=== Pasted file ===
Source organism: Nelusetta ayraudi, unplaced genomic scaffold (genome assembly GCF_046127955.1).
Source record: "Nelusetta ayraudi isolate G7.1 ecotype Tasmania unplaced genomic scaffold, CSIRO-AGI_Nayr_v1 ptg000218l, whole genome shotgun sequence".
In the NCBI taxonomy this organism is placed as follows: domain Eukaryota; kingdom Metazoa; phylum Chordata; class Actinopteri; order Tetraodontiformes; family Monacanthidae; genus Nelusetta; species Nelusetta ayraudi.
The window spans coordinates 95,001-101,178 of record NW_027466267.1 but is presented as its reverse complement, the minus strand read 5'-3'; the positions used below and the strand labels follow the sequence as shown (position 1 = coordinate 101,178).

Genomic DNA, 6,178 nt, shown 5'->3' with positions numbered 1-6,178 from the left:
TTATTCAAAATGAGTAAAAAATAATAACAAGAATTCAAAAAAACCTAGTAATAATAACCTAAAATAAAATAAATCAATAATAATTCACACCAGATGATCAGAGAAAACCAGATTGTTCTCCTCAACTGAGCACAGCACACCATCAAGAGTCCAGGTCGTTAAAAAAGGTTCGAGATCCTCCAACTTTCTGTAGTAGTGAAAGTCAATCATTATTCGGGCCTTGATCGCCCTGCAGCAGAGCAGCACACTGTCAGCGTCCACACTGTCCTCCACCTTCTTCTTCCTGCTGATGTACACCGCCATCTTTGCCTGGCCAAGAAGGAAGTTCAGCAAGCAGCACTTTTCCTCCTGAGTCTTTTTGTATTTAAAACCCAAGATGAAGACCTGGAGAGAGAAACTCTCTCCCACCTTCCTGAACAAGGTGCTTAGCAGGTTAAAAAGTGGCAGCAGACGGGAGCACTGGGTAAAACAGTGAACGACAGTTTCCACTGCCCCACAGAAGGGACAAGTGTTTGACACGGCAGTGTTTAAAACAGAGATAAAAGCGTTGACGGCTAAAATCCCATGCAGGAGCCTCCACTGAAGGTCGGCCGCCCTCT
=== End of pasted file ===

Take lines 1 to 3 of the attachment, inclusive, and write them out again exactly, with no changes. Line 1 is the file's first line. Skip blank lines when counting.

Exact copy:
Source organism: Nelusetta ayraudi, unplaced genomic scaffold (genome assembly GCF_046127955.1).
Source record: "Nelusetta ayraudi isolate G7.1 ecotype Tasmania unplaced genomic scaffold, CSIRO-AGI_Nayr_v1 ptg000218l, whole genome shotgun sequence".
In the NCBI taxonomy this organism is placed as follows: domain Eukaryota; kingdom Metazoa; phylum Chordata; class Actinopteri; order Tetraodontiformes; family Monacanthidae; genus Nelusetta; species Nelusetta ayraudi.